The Oregon Capitol building in Salem. Photo: Chas Hundley

Oregon House Speaker Tina Kotek (D-Portland) is calling for the immediate resignation of Rep. Mike Nearman (R-Independence) after Capitol security cameras showed a video of the House representative opening a back door to the Capitol, allowing rioters to enter the building on December 21.

Security video of what transpired is available to watch on YouTube from inside the Oregon Capitol. The video clearly shows Nearman’s actions, as well as more of what rioters did inside the building. Oregon Public Broadcasting (OPB) reported Nearman exited the building after letting rioters in the door. 

Kotek also announced she stripped Nearman of his legislative committee posts — a budget subcommittee on general movement and a joint committee on technology. She also fined him $2,000 to cover the costs of fixing the damage that resulted from rioters vandalizing the Capitol vestibule. Police officers and journalists also were injured during the breach of the Capitol. 

OPB reports that Nearman was required to read Kotek’s terms out loud on the House floor on Jan.11 following a closed-door session.

Other House members also are filing formal complaints with the Legislative Equity Office about Nearman’s conduct, alleging his actions caused a “hostile work environment at the Capitol.”

The Washington Post also wrote a story about Rep. Nearman’s actions and Speaker Kotek’s response. 

“Representative Nearman put every person in the Capitol in serious danger,” Kotek said. “As we tragically saw last week during the insurrection at the United States Capitol, the consequences could have been much worse had law enforcement not stepped in so quickly. His actions have created immense fear among legislators and Capitol staff. I believe he should resign immediately because he has already breached the public trust and endangered our ability to safely conduct the people’s business.” 

Nearman's statement he read on the House floor agreed to immediate safety measures and not to allow any non-authorized personnel to enter the state Capitol in Salem. 

Nearman also agreed to terms limiting his work as a state legislator, relinquishing the badge that provides him with access to the Capitol, and agreed to provide 24 hours notice before he enters the government building.

“This will allow notice to be provided to all Capitol occupants so they can adjust their plans if they do not feel safe working in the building while he is present,” Kotek said.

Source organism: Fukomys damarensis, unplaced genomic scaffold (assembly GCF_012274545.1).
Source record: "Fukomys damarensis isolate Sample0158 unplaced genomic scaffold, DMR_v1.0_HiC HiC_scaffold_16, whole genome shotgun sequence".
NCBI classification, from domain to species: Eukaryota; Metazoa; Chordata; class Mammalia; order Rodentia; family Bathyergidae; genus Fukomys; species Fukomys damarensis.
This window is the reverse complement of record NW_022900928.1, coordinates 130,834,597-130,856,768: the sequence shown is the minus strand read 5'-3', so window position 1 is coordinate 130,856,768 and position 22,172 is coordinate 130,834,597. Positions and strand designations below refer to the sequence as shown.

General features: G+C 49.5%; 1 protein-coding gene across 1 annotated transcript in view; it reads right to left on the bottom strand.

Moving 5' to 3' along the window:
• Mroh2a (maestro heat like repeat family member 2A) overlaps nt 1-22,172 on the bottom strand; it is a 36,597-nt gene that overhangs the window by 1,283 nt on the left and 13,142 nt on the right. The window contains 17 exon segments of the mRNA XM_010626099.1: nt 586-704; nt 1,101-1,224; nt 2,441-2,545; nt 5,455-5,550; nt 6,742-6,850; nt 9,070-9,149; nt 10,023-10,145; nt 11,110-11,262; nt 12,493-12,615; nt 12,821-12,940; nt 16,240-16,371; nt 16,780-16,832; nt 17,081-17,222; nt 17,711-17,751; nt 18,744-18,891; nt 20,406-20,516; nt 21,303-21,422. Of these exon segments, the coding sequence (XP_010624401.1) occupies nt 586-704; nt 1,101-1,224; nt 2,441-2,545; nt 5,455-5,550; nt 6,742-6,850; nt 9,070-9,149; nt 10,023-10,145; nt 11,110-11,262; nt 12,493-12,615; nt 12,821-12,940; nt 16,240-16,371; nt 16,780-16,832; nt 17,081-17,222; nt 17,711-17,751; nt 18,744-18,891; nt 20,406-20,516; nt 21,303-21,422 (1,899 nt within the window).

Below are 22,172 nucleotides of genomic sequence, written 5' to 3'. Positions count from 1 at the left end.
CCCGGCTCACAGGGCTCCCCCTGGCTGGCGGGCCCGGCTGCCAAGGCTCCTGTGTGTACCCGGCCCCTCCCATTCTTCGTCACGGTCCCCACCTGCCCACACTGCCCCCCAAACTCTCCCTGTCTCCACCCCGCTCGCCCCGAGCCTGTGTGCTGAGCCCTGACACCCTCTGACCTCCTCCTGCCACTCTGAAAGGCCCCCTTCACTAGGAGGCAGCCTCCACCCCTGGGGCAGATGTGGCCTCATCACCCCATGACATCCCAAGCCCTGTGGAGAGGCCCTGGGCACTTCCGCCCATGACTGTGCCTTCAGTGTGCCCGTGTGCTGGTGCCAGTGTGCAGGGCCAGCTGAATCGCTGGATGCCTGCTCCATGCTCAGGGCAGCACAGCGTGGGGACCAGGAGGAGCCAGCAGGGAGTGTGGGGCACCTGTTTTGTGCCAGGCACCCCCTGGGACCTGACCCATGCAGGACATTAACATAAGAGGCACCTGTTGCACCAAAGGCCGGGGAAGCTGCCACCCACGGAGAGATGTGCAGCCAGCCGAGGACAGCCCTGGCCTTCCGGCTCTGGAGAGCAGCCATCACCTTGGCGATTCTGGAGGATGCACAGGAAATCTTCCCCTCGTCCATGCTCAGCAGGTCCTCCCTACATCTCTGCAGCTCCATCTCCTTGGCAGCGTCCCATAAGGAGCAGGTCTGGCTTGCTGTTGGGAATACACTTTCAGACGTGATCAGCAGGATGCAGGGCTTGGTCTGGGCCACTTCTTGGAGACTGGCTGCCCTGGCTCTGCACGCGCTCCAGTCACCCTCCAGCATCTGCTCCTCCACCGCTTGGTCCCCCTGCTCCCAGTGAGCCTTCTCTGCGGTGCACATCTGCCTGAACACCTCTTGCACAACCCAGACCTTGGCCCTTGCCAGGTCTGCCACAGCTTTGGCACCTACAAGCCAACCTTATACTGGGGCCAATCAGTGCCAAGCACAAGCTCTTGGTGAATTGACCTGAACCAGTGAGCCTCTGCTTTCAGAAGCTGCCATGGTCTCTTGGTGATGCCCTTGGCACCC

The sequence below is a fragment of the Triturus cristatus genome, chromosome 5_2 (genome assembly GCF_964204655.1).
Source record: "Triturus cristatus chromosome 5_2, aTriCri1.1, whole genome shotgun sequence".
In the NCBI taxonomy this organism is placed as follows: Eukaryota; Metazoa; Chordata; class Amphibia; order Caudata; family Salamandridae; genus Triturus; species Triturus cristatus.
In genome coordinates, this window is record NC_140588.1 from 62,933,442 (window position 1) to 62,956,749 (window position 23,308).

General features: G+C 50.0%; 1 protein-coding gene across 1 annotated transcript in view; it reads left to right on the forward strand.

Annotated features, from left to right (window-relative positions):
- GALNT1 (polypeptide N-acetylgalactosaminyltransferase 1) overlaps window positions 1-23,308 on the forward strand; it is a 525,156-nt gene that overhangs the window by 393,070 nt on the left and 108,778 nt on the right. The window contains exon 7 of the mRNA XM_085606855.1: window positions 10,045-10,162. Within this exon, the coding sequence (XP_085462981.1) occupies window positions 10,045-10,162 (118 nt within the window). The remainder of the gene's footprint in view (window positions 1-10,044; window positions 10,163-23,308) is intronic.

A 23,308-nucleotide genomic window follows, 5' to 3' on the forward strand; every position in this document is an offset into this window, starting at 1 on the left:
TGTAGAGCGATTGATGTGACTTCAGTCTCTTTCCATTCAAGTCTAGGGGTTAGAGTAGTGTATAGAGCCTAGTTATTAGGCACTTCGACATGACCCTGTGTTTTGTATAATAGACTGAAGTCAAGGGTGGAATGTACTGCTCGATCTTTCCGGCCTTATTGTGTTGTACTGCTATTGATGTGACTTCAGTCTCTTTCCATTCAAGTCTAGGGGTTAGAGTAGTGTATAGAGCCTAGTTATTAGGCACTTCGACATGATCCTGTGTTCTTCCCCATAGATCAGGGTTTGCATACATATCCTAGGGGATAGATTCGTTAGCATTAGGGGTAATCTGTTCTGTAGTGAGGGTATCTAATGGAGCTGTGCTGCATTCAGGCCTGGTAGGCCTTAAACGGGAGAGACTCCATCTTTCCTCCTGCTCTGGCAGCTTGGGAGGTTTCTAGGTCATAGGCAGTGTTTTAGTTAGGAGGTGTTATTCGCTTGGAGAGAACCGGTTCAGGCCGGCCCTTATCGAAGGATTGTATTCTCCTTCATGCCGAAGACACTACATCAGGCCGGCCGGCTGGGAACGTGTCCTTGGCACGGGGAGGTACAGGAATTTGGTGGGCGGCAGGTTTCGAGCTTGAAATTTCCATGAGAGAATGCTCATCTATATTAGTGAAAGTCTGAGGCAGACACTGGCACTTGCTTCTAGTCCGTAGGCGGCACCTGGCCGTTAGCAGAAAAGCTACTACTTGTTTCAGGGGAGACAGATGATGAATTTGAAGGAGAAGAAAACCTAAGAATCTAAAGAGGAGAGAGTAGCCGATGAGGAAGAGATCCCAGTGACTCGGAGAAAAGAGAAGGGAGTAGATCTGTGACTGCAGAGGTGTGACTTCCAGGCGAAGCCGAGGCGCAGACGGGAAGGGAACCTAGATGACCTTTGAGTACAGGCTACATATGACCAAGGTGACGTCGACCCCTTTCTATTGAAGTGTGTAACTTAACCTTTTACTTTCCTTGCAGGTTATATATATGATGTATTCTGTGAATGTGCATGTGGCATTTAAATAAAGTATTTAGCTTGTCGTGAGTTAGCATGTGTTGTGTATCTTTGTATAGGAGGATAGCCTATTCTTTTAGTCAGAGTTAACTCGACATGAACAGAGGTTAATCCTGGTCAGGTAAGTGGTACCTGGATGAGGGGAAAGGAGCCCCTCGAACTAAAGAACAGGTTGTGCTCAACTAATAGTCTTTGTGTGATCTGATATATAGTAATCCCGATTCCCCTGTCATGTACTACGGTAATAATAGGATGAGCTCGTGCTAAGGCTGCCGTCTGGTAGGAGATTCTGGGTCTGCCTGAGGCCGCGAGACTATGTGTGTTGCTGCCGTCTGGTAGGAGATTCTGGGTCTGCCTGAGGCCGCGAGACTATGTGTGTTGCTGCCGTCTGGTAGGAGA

Senate Majority Leader Rob Wagner also released a statement about Nearman’s actions, saying the actions that took place on Dec. 21 were appalling and inexcusable.

“Hate was proudly displayed by the mob who sought chaos and disruption,” Wagner said. “Violent actions at Oregon’s Capitol preceded those in Washington D.C., and I know this is not the (type of) trailblazing for which our great state (is) known.”

Wagner said any person who causes harm or who puts others in harm’s way has no place in the Oregon State Capitol — a building of honor and of service — and that she “categorically” rejects attacks against the pillars of our democracy: free and fair elections, civil society, free press, the rule of law, and the peaceful transition of power. 

House Republican Leader Christine Drazan (R-Canby) released a statement about Nearman and the events of Dec. 21 but stopped short of accusing Nearman of absolute guilt until an investigation is completed. 

“Though I (did not) agree with the decision to close the Capitol to the public (Dec. 21), a recently released video clearly shows Rep. Nearman opened a door and violent protesters then entered the Capitol,” her statement reads. 

The melee with police that followed was difficult to watch without a profound sense of gratitude to the troopers who were able to prevent further violence that could have recklessly put more people in harm’s way, Drazan said.

“The investigation into this incident by law enforcement is underway and must be allowed to be completed,” she said. “If the investigation finds that actions taken were criminal, legislators are not above the law and will be held responsible. As we affirm the need for due process and the right of the public to fully engage in the work of the legislature, we commit to protect public safety and hold accountable those who would willfully undermine that commitment.” (sic)

Wagner said what particularly shocks her is the fact that members of the Oregon Legislature have blatantly encouraged and abetted violence (in the previous weeks and months). 

“We should demand that our state Capitol, where we convene empowered by (voters and) the Oregon Constitution to do the people’s work, (to be) free from violence and intimidation,” Wagner said. “We must hold accountable those that encourage acts of hate and threaten our democracy.”